Officials from the US Food and Drug Administration’s (FDA) Center for Devices and Radiological Health (CDRH) took to the New England Journal of Medicine on Thursday to explain the wide array of clinical trial designs and data sources that may be used to support the safety and effectiveness of medical devices.
Unlike for pharmaceuticals, which generally see double-blind, randomized, Phase 3 trials assessing outcomes prior to approval, "practical limitations related to the device or disease condition require alternative approaches" for many devices, CDRH’s Owen Faris and Jeffrey Shuren write.
For example, they say it may be infeasible to conduct a blinded trial of an implantable device because it would be unethical and impractical to implant a placebo device. And for some devices, alternative data sources, such as existing registries or modeling techniques, can allow regulators "to have a good idea of the risks and benefits of the device without the need for conducting detailed trials," they say.
For the majority of devices, the benefits and risks can be revealed through registries and evolve as clinical techniques are refined and the technologies are modified and improved.
"Such a continuous improvement cycle would be impossible if every device iteration required a full trial to test its safety and efficacy," Faris and Shuren add, noting that FDA has in many cases accepted a somewhat greater degree of uncertainty regarding those benefits and risks early in a device's life cycle.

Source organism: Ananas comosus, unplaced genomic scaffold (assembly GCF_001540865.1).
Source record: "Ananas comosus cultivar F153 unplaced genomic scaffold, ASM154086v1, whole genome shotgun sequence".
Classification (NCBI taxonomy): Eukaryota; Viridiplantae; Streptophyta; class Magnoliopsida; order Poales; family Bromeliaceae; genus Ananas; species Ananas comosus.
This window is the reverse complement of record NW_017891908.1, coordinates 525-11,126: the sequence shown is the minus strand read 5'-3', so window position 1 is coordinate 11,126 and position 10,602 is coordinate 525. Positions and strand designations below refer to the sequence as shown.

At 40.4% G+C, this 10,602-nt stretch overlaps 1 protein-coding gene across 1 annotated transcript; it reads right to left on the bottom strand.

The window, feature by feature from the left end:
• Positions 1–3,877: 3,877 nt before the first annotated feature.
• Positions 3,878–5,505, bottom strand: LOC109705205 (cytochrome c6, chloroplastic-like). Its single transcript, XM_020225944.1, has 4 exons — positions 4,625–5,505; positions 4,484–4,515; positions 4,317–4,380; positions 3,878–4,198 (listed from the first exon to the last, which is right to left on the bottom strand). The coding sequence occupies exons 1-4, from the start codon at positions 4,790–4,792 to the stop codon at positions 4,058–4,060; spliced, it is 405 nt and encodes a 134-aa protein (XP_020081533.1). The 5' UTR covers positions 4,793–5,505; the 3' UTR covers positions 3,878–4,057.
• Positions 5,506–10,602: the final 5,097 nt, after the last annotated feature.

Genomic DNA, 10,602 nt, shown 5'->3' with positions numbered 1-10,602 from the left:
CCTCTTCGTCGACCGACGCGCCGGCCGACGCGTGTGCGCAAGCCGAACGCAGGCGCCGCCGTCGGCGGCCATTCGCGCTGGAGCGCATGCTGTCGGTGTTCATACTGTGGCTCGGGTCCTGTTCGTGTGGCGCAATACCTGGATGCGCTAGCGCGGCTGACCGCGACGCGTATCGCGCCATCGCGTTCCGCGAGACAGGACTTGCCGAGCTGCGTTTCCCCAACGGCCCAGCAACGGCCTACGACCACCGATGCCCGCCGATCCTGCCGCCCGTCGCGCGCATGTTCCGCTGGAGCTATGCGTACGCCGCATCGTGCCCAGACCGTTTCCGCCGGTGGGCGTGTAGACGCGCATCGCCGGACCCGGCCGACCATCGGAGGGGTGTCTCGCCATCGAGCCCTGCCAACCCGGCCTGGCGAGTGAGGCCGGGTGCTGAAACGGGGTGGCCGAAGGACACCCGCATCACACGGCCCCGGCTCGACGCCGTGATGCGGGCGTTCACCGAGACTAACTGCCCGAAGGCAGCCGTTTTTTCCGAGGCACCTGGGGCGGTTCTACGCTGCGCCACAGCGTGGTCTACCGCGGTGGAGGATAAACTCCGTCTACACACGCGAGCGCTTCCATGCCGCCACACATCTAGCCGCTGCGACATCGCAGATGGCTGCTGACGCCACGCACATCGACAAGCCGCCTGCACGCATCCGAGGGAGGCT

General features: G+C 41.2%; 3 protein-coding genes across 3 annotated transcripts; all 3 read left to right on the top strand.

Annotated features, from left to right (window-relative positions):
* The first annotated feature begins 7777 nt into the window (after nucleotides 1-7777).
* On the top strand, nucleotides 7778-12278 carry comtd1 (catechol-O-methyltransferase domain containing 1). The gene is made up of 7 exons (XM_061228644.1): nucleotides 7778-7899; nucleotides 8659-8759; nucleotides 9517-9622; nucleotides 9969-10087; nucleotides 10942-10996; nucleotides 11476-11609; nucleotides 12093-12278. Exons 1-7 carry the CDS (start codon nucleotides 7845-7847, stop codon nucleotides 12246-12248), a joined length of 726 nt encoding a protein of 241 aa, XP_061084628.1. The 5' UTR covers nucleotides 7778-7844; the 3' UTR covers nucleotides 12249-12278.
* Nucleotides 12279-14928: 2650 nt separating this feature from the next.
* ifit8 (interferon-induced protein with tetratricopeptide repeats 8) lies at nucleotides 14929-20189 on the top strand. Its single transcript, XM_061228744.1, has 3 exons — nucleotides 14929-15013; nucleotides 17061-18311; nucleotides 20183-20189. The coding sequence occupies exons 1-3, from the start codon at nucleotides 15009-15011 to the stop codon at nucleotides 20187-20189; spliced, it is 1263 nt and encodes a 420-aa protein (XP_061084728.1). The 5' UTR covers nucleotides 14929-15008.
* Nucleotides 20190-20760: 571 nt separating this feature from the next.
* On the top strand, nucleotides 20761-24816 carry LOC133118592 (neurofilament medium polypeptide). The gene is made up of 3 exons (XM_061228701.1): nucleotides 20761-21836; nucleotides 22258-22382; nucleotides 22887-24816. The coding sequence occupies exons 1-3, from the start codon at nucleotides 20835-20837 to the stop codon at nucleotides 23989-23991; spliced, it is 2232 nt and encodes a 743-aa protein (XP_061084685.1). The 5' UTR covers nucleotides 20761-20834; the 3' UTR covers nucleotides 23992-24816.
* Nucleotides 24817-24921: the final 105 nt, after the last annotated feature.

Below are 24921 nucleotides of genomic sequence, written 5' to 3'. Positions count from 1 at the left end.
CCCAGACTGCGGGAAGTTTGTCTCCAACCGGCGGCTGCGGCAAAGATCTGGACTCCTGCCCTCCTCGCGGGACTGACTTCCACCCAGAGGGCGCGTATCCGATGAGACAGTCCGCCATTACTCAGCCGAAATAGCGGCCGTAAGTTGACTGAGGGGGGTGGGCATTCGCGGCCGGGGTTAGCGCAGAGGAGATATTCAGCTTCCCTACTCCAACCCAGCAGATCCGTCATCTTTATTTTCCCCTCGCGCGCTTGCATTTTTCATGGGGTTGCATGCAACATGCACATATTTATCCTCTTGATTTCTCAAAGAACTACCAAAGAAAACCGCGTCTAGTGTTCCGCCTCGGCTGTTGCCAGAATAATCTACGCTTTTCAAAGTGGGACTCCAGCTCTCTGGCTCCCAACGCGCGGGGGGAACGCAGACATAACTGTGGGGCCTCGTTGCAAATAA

FDA entered the device clinical trials arena after several deaths and claims by about 200,000 women that they were harmed by the use of the Dalkon Shield, an intrauterine device (IUD) intended for contraception.
Congress responded by passing the Medical Device Amendments to the Food, Drug, and Cosmetic Act in 1976, adding requirements that a device must meet to be lawfully marketed depending on its risk classification.
Most low-risk devices (e.g., prescription eyeglasses, elastic bandages and dental floss) are exempt from FDA review before marketing, although manufacturers are still subject to certain requirements.
Most moderate-risk devices (e.g., condoms, nebulizers and blood glucose meters) generally need to show that they are substantially equivalent to another device already cleared by FDA, with the authors noting, "in most cases, this is achieved through bench (nonclinical laboratory) testing and without clinical data."
Higher-risk and more innovative moderate-risk devices (about 4% of all devices, according to the authors), generally require clinical evidence to show that the benefits of a technology outweigh its risks.
In addition to highlighting examples of high-risk devices and the trials conducted, the viewpoint notes FDA’s "breakthrough" or expedited access pathway, which recognizes that for some new technologies looking to address unmet medical needs, "it may be appropriate to accept a greater degree of uncertainty in order to expedite the availability of the device for patients, relying on postmarketing data to provide greater certainty about the safety or effectiveness of a device."
While pointing to a 2012 CDRH report on strengthening the National Medical Device Surveillance System, Faris and Shuren further note that patient perspectives moving forward will help to inform device trials and that partnerships at national and international levels "are needed to ensure that appropriate data collection continues throughout the life cycle of a medical device."